Definitions

beatnik

Beat movement

American social and literary movement of the 1950s and '60s. It is associated with artists' communities in San Francisco, Los Angeles, and New York. Its adherents expressed alienation from conventional society and advocated personal release and illumination through heightened sensory awareness and altered states of consciousness. Beat poets, including Lawrence Ferlinghetti, Allen Ginsberg, Gregory Corso (1930–2001), and Gary Snyder, sought to liberate poetry from academic refinement, creating verse that was vernacular, sometimes sprinkled with obscenities, but often powerful and moving. Jack Kerouac and William S. Burroughs developed an unstructured, spontaneous, sometimes hallucinatory approach to prose writing that was designed to convey the immediacy of experience. The Beat movement had faded by circa 1970, though its influence continued to be felt decades later.

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Beatniks were members of a sociocultural movement in the 1950s that subscribed to an anti-materialistic lifestyle.

History

Author Jack Kerouac introduced the phrase "Beat Generation" in 1948, generalizing from his social circle to characterize the underground, anti-conformist youth gathering in New York at that time; the name came up in conversation with the novelist John Clellon Holmes (who published an early novel about the beat generation, titled Go, in 1952, along with a manifesto of sorts in the New York Times Magazine: "This is the beat generation"). The adjective "beat" was introduced to the group by Herbert Huncke, though Kerouac expanded the meaning of the term. "Beat" was from underworld slang - the world of hustlers, drug addicts and petty thieves, where Ginsberg and Kerouac sought inspiration. Beat was slang for "beaten down" or downtrodden, but to Kerouac, it symbolised being at the bottom and looking up. Other adjectives discussed by Holmes and Kerouac were "found" and "furtive."

Kerouac's claim that he had identified (and embodied) a new trend analogous to the influential Lost Generation might have seemed grandiose at the time, but in retrospect he may have been correct

In "Aftermath: The Philosophy of the Beat Generation" Kerouac criticized what he believed to be the distortion of his ideas:

The Beat Generation, that was a vision that we had, John Clellon Holmes and I, and Allen Ginsberg in an even wilder way, in the late Forties, of a generation of crazy, illuminated hipsters suddenly rising and roaming America, serious, bumming and hitchhiking everywhere, ragged, beatific, beautiful in an ugly graceful new way--a vision gleaned from the way we had heard the word "beat" spoken on street corners on Times Square and in the Village, in other cities in the downtown city night of postwar America--beat, meaning down and out but full of intense conviction. We'd even heard old 1910 Daddy Hipsters of the streets speak the word that way, with a melancholy sneer. It never meant juvenile delinquents, it meant characters of a special spirituality who didn't gang up but were solitary Bartlebies staring out the dead wall window of our civilization... Kerouac explained what he meant by "beat" at a Brandeis Forum, "Is There A Beat Generation?", on November 8, 1958, at New York's Hunter College Playhouse. Panelists for the seminar were Kerouac, James A. Wechsler, Princeton anthropologist Ashley Montagu and author Kingsley Amis. Wechsler, Montague and Amis all wore suits, while Kerouac was clad in black jeans, ankle boots and a checkered shirt. Reading from a prepared text, Kerouac reflected on his Beat beginnings:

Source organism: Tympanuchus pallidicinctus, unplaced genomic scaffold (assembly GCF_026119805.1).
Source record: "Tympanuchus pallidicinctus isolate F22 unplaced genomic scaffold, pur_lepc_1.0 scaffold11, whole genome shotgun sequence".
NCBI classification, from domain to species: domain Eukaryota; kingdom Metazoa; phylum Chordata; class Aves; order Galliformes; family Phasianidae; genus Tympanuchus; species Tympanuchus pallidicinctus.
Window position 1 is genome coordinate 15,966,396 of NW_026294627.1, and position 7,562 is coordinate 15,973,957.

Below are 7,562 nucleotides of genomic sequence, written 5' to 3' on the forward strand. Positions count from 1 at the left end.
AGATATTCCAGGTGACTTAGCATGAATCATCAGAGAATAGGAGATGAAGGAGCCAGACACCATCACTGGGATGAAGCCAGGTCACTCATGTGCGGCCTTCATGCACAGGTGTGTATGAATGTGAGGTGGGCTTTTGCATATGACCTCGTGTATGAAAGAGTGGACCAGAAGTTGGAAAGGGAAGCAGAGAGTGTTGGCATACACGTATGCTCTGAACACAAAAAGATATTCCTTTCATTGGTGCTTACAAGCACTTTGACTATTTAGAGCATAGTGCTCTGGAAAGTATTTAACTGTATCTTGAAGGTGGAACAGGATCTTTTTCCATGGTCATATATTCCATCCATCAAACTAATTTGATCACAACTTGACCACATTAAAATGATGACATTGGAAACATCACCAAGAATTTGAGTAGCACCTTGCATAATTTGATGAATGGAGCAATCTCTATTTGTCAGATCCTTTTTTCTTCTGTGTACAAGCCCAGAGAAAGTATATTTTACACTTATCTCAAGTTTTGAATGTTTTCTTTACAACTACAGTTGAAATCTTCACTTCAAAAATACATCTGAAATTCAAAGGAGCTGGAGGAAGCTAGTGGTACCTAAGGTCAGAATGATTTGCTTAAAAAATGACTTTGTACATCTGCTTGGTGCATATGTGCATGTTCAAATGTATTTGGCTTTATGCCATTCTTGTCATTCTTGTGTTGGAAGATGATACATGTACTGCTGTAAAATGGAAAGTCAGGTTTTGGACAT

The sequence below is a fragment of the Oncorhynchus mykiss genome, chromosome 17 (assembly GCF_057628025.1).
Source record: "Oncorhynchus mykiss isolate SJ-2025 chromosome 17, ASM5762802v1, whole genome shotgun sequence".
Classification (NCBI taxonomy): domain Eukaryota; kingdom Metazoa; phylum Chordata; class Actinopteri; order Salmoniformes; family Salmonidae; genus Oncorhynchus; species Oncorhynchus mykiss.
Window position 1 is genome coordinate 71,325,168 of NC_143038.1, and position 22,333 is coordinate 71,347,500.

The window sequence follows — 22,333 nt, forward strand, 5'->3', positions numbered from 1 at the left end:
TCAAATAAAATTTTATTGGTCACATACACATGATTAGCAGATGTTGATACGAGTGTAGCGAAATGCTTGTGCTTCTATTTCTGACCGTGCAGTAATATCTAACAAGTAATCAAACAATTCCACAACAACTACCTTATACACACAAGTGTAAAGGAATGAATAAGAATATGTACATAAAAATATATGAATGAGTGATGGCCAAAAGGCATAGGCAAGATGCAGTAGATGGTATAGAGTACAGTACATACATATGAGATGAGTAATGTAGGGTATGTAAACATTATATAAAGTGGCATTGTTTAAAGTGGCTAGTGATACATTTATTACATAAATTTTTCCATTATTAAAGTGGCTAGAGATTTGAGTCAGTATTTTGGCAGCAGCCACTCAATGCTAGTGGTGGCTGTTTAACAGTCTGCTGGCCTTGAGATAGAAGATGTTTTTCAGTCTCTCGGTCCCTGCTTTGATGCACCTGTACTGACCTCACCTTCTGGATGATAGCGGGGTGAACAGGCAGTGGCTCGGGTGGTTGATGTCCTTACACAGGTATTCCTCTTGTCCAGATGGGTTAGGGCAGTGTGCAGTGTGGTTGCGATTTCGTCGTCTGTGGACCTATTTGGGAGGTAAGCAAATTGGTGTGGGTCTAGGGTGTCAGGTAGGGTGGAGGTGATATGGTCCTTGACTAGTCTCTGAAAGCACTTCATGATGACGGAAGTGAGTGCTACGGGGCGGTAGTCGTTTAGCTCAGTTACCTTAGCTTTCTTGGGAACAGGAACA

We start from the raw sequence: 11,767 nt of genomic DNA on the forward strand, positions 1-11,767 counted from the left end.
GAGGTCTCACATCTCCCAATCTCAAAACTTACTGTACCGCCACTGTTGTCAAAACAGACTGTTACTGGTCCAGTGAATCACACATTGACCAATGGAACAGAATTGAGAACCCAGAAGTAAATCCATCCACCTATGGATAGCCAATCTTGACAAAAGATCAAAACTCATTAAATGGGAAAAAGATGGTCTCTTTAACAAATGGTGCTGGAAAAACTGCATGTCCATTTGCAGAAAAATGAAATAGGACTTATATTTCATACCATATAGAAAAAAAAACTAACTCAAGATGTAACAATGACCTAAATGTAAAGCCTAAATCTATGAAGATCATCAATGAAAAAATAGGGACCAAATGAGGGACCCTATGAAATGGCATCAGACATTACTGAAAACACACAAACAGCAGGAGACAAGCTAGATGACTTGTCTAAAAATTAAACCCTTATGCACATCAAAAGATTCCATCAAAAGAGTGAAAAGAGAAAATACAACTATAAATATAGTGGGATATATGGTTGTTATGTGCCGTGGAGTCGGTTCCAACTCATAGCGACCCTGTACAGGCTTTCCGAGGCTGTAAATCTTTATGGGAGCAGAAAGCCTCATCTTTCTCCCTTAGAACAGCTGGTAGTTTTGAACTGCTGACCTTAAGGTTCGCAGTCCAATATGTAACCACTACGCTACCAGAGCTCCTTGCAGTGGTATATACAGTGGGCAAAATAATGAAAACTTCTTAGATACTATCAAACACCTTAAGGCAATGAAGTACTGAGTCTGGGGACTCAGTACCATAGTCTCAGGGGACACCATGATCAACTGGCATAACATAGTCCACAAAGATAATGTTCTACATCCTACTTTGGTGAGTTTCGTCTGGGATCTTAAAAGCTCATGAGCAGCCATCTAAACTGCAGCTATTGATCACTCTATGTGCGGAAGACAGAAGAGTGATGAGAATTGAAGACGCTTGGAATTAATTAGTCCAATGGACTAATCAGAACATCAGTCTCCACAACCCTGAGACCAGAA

It is because I am Beat, that is, I believe in beatitude and that God so loved the world that He gave His only begotten son to it... Who knows, but that the universe is not one vast sea of compassion actually, the veritable holy honey, beneath all this show of personality and cruelty?

Kerouac's address that night was later published as "The Origins of the Beat Generation" (Playboy, June 1959). In that article Kerouac noted how his original beatific philosophy had been ignored as Caen and others had intervened to alter Kerouac's concept with jokes and jargon:

I went one afternoon to the church of my childhood and had a vision of what I must have really meant with "Beat"... the vision of the word Beat as being to mean beatific... People began to call themselves beatniks, beats, jazzniks, bopniks, bugniks and finally I was called the "avatar" of all this.

Stereotyping

In her Minor Characters memoir (Houghton Mifflin, 1987), Joyce Johnson described how the beat stereotype was absorbed into American culture:
“Beat Generation” sold books, sold black turtleneck sweaters and bongos, berets and dark glasses, sold a way of life that seemed like dangerous fun – thus to be either condemned or imitated. Suburban couples could have beatnik parties on Saturday nights and drink too much and fondle each other’s wives.

Ann Charters, in Beat Down to Your Soul: What Was the Beat Generation? (Penguin, 1991) observed how the term "beat" was appropriated to become a marketing tool:

The term caught on because it could mean anything. It could even be exploited in the affluent wake of the decade’s extraordinary technological inventions. Almost immediately, for example, advertisements by “hip” record companies in New York used the idea of the Beat Generation to sell their new long-playing vinyl records.

Etymology

The word "beatnik" was coined by Herb Caen in an article in the San Francisco Chronicle on April 2, 1958. Caen coined the term by adding the Russian suffix -nik after Sputnik I to the Beat Generation. Caen's column with the word came six months after the launch of Sputnik. It may have been Caen's intent to portray the members of the Beat Generation as un-American. Objecting to Caen's twist on the term, Allen Ginsberg wrote to the New York Times to deplore "the foul word beatnik," commenting, "If beatniks and not illuminated Beat poets overrun this country, they will have been created not by Kerouac but by industries of mass communication which continue to brainwash man."